A Beginner’s Guide To Google Analytics: How To Improve Your Website & Content Using Key Metrics About Visitors

Ready to learn key metrics in Google Analytics so you can improve your website?

We’ll install the tracking code, setup your Admin menu (filters, goals, Search Console and link your other Google profiles), segment traffic sources, identify low performing content using low average time on page + high bounce rates, learn visitor demographics like age/gender/location – and use these to make data-driven improvements to your site, content, SEO and conversions.

I will show you real life examples

Like how I know most of my visitors are 25-40 year old males using Google Chrome on their desktop who initially got here through Google and is either from the US, India, UK or Canada.

…was I close?

Ideally you should have Google Analytics installed for several months (and have a decent amount visitors) so your data is large enough to draw conclusions. Google Analytics has video tutorials on Digital Analytics and Platform Fundamentals which is used in their free Analytics IQ exam. I would definitely check those out, and maybe even get your certification.

Good luck! Drop me a line if you have questions :)

Table Of Contents


1. Key Metrics

  • How many users are visiting my site?
  • How many organic searches do I get from SEO?
  • What pages get the most organic searches?
  • What pages get the LEAST organic searches (so I can improve them)?
  • What pages have the worst CTR, average time on page, load time, and bounce rate?
  • What cities are they from?
  • What % of them are mobile?
  • What languages do they speak?
  • What’s their typical gender and age?
  • What websites refer traffic to me?
  • What social networks send traffic to me?
  • Which pages have the best conversions (eg. contact form fill-outs)?
  • Which pages have the worst load time and why?
  • Which links are people engaging with on each page?
  • How can I tweak my website/content based on these metrics (the big question)?


2. Tracking Code Installation

Once signed up, Google Analytics will give you a tracking code. The best way to do this is to host your tracking code locally (through WP Disable). This should fix the “leverage browser caching” item for Google Analytics often seen in GTmetrix, Pingdom, and PageSpeed Insights.


You can also copy/paste it into your footer but this usually adds more requests and makes your site slower. Some WordPress themes have a specific field to paste your tracking or UA code…



3. Configuring The Admin Menu

In your Google Analytics dashboard, navigate to the Admin menu




There are 3 levels of hierarchy in your Google Analytic account: account, property, view. Google Analytics recommends creating multiple views under the View tab (View → Create New View). I created a master view (leave untouched so you don’t lose data in case something goes wrong) and a filtered view (the data I see based on my configurations). You can also create views for tablet traffic, smartphone traffic, or testing data in GA. See this video tutorial.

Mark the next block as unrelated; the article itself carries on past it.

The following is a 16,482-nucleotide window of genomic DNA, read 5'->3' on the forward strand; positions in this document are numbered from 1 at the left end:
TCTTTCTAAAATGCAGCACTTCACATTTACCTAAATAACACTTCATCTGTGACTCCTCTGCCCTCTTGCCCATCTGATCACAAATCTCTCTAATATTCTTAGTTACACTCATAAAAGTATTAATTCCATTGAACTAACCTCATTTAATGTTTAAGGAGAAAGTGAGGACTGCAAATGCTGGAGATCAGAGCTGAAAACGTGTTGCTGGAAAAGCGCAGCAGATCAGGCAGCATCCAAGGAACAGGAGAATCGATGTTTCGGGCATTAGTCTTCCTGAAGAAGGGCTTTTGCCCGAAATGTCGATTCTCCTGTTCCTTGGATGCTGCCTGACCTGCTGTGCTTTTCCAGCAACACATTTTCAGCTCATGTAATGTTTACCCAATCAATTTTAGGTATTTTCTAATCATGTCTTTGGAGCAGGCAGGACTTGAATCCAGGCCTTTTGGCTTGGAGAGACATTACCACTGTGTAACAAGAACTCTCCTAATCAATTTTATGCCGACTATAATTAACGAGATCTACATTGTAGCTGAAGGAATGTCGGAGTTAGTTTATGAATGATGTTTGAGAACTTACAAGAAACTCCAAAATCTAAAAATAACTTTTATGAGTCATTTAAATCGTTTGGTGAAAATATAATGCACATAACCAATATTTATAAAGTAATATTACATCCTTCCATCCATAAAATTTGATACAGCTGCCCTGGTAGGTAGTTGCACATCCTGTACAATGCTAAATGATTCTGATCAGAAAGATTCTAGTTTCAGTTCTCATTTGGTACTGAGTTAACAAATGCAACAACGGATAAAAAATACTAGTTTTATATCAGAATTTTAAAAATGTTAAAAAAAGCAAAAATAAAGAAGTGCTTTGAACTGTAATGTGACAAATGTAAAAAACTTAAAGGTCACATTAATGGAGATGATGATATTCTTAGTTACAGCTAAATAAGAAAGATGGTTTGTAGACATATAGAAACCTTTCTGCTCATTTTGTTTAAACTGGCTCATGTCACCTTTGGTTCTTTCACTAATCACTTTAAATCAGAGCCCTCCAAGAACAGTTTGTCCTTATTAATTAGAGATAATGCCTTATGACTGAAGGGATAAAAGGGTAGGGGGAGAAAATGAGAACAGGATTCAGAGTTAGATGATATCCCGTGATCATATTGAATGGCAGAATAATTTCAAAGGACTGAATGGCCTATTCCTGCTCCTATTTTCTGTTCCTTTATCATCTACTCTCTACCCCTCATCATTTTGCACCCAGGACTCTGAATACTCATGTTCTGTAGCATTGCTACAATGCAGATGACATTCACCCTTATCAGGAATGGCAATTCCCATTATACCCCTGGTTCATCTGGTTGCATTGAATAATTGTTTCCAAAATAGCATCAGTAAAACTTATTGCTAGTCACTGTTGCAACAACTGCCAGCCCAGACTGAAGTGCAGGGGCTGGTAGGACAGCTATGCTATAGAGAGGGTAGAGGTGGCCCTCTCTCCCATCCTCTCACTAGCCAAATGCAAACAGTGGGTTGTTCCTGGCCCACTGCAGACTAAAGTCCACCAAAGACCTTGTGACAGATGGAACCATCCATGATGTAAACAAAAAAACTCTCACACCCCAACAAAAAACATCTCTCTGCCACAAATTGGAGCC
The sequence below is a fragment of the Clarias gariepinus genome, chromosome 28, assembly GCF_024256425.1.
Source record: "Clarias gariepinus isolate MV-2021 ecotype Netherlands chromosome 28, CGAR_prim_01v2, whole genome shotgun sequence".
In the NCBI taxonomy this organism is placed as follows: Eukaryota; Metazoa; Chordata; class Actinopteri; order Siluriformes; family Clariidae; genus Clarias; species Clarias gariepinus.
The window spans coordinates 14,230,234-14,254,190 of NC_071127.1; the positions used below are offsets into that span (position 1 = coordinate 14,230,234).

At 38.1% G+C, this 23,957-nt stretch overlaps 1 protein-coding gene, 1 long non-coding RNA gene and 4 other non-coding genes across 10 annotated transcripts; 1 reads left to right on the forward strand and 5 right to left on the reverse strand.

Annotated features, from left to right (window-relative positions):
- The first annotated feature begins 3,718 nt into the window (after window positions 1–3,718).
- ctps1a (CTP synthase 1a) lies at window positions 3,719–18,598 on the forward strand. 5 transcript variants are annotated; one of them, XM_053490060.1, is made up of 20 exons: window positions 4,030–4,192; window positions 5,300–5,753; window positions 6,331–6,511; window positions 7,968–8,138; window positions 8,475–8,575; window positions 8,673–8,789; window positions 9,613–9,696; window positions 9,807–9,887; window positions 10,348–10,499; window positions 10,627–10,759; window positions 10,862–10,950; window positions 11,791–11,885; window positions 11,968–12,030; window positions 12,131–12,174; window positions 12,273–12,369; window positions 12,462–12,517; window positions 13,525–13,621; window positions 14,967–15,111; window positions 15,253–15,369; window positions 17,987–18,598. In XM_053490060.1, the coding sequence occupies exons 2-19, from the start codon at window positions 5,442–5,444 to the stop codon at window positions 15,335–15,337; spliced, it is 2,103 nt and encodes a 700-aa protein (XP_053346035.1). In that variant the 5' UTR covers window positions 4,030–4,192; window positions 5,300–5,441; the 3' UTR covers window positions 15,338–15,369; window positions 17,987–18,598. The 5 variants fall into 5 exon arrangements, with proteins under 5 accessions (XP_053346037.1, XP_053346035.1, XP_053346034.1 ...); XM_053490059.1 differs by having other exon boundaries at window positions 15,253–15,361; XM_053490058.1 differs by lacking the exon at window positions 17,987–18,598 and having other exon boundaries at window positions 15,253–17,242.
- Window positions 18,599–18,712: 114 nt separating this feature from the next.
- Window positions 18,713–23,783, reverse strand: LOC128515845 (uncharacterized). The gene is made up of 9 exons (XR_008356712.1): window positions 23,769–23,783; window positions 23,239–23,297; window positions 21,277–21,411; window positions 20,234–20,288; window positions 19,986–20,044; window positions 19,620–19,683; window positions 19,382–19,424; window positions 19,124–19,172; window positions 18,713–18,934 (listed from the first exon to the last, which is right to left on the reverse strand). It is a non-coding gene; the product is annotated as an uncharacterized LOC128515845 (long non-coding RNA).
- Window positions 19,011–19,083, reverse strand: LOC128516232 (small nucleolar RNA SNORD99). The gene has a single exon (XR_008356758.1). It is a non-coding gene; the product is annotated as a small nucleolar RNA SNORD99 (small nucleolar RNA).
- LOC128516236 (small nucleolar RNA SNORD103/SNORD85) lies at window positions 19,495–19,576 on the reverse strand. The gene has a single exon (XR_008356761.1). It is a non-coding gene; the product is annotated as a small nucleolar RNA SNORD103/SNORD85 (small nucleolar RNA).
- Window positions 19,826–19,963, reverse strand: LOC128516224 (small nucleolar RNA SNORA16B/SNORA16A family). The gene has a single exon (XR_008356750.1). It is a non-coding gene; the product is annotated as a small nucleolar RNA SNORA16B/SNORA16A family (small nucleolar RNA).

Most of this is self-explanatory. User management lets you grant access to your account with different levels of permissions. Filters are mostly used to exclude your (and other employee) IP addresses so your views don’t pollute data. I’ll cover filters more when we get to the ‘view’ tab.


Property Settings


User Management

Grant others permission to manage users or edit, collaborate, and read data. All of these are different levels of permissions so make sure you know! If it’s your developer or marketing manager you probably want to grant them access to everything except for “manage users.”

Tracking Info

Find your tracking code + UA number plus enable advertising reporting features so you can get demographic data (gender, age, interests).

Product Linking

Link your Google Analytics data to Search Console, AdSense, AdWords, Google Play, and other Google products. This allows some data to be shared across different accounts. Select “all products” in your admin menu to see the full list, or you can learn more about product linking.



View Settings – set your time zone, enable bot filtering to exclude hits from spammy spiders, and setup site search to learn what queries people type in your website’s search bar. To do this, enable site search tracking then type something into your search bar. Since mine shows ?s=example I would simply enter the letter ‘s’ as the query parameter. You can also use site search categories if your site lets users refine searches. Otherwise you should be good to go.



Goals measure how many people fill out your contact form, sign up for your newsletter, place an order, register an account, download a PDF, and other target objectives shown below…


Setting up a custom goal is the easiest way to do many of these. Add a destination URL (a thank you page or another confirmation page users see once they’ve completed the goal). Now verify the goal to see how often it would convert based on your data from the past 7 days.


You will now be able to see goals in your data…


Content Grouping

Group content so you can see analytics on specific topics (like blog post topics or specific products/services). In this case I segmented all pages whose titles contain the words “WordPress SEO.” There are 3 methods but creating a rule set is definitely the easiest method.


Now you can go to the “Behavior” reports and see the data…



Filters are mainly used to exclude your (and employee) IP addresses so they’re not polluting your data. Create a pre-defined filter, then exclude IPs “that are equal to” then Google “what’s my IP” to find out yours. Exclude all IPs including your home, office, smartphones, tablets, etc.


Channel Settings

Channel Settings → Manage Brand Terms – simply add your brand name here which will help separate branded terms and generic terms (any term other than your brand name).